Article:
• • • • • • • •
Pressed Metal Corporation Enfield was purchased by BMC in 1968 and occupied 24 acres. Before the purchase, it was a sub-contract assembly factory. Mini and Moke production was undertaken at Enfield in 1974/1975. Pressed Metal Corporation Milperra was an adjunct to PMC Enfield contructing bus bodies on sub-contract.
With the closure of Victoria Park, the Bondi Junction facility became the Head Office of the Company. Located here were the Board, Sales, Marketing, Service, Supply and Human Relations. The facility was eventually closed and moved to a building extension at the Parts and Accessories site at Liverpool.
Parts and Accessories Liverpool was the central warehouse for supply of spare parts. Parts and Accessories space was also used as a storage warehouse for CBU and locally manufactured vehicles.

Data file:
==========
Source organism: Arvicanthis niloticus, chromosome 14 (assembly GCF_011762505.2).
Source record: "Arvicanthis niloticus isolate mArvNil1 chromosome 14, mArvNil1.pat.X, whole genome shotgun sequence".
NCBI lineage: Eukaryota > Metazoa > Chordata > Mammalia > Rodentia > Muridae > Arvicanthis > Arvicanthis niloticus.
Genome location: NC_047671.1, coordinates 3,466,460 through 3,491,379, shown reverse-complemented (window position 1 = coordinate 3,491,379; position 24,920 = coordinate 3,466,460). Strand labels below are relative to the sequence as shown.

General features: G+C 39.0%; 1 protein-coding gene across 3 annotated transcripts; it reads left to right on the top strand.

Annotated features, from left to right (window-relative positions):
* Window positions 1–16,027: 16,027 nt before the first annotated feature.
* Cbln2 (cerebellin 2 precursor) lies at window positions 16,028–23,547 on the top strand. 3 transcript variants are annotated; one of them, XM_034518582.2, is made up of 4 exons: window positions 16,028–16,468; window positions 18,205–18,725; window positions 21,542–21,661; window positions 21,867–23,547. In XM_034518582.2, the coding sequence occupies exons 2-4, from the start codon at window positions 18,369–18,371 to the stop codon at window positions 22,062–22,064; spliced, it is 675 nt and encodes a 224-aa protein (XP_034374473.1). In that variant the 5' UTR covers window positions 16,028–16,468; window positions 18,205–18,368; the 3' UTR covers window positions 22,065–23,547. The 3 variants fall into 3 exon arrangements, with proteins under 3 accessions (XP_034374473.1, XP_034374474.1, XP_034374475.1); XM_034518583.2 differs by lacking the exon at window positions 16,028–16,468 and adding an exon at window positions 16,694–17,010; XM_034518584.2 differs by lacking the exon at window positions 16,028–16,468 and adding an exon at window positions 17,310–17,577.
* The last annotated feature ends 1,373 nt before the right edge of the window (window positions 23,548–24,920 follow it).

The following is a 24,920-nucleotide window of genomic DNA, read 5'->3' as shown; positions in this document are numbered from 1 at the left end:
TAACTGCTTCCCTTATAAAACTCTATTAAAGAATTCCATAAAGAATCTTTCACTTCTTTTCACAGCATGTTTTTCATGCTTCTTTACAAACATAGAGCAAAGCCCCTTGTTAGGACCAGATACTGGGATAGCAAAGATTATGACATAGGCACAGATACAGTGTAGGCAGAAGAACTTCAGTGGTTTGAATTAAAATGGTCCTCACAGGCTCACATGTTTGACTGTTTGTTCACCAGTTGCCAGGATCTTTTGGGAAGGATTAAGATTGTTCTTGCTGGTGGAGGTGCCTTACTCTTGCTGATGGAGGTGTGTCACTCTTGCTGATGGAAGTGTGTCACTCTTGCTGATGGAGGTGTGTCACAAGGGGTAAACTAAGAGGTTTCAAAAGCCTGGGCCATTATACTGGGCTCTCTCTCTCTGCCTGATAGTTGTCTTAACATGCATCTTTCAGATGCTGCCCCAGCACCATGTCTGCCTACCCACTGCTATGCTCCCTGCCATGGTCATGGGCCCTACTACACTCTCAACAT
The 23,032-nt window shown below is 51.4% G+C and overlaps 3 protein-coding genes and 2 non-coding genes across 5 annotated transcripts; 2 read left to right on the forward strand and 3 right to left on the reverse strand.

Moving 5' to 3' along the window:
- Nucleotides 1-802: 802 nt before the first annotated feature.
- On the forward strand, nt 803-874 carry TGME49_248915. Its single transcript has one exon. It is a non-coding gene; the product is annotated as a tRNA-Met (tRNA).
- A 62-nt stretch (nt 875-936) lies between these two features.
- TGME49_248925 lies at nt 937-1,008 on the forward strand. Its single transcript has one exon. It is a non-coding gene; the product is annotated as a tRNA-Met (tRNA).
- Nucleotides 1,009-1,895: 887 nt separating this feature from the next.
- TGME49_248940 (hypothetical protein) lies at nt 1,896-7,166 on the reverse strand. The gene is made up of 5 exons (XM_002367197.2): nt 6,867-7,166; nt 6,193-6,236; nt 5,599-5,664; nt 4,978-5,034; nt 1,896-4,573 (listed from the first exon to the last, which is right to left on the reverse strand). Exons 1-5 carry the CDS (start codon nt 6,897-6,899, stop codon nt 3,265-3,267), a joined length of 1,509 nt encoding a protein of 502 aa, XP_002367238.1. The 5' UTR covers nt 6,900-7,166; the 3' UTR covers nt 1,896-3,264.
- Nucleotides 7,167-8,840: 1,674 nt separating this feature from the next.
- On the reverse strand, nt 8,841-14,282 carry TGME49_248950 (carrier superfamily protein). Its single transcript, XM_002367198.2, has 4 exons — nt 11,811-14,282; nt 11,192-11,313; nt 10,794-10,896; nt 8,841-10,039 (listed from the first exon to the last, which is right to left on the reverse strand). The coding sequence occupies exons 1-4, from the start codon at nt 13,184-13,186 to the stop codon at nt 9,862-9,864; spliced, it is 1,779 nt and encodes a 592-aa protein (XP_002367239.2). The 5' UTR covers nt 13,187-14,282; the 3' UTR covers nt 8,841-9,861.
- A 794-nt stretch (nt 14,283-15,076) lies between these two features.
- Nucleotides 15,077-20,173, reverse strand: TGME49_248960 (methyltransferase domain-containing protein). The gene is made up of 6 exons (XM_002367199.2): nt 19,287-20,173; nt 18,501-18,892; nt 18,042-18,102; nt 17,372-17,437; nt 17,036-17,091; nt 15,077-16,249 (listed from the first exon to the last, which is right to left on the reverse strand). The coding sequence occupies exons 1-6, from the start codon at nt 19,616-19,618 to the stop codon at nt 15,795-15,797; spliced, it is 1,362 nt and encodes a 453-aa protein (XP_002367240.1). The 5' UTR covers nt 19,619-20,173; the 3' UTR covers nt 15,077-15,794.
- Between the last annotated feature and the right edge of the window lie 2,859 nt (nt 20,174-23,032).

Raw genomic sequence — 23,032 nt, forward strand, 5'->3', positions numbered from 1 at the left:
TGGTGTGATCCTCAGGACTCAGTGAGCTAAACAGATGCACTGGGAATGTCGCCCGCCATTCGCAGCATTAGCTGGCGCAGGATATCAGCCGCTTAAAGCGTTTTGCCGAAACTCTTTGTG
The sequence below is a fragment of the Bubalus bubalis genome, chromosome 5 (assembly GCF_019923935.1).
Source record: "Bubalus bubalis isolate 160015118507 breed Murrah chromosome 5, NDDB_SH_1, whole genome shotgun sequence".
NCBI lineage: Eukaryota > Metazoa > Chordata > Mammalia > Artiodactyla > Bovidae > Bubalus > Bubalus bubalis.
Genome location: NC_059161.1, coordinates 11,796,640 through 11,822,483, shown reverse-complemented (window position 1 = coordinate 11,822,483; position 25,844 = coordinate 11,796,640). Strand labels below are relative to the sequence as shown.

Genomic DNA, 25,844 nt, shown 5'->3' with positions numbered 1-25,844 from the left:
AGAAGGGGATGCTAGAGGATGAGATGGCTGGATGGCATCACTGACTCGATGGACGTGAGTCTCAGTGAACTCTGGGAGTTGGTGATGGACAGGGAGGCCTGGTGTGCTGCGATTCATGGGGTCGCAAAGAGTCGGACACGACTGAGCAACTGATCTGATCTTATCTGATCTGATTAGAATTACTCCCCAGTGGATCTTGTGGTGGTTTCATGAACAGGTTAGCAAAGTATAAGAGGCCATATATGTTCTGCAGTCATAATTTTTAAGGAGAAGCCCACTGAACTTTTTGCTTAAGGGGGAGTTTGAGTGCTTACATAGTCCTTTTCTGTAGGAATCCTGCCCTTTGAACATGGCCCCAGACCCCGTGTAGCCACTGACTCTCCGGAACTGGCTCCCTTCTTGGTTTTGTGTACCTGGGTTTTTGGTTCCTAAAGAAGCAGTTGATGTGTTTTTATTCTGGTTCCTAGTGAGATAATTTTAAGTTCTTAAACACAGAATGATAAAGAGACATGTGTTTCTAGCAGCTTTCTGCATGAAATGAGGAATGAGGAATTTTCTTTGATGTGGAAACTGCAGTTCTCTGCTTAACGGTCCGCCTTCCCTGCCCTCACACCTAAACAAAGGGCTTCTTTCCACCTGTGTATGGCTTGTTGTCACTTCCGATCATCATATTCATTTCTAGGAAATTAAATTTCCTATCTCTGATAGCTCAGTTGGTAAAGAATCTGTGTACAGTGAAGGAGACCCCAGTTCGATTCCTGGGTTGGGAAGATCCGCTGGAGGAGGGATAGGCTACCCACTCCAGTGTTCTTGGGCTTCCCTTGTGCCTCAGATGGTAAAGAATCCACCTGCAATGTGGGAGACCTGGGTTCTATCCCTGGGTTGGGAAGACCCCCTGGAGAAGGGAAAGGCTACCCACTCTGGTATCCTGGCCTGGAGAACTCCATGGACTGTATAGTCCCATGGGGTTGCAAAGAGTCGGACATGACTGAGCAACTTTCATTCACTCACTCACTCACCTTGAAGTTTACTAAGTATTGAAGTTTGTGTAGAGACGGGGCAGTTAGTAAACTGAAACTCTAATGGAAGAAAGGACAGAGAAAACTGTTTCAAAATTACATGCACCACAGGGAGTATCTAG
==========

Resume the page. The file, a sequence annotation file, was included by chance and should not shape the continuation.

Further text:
Engineering Services Moorebank provided product engineering support for the company. It was also a facility for CBU vehicles, supplying and fitting of ADR related components to CBU vehicles and Marina damage rectification. With the closure of the Enfield plant, Land Rover assembly was transferred to Engineering Services.

Victoria Park

Enfield

Liverpool

Moorebank

Bondi Junction

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BMC-LA Heritage Group
Mobile:  0410 688 886   Email: secretary*bmclaheritage.org.au
© BMC Leyland Australia Heritage Group Inc.

Sites

By 1973, Leyland Australia employed nearly 6,000 people and occupied many sites around Australia. The size of the Company was comparable to that of many country towns and was served by several staff newspapers beginning with the BMC Reporter, the Review, the BMC Rosette, and lastly, the Leyland City Times.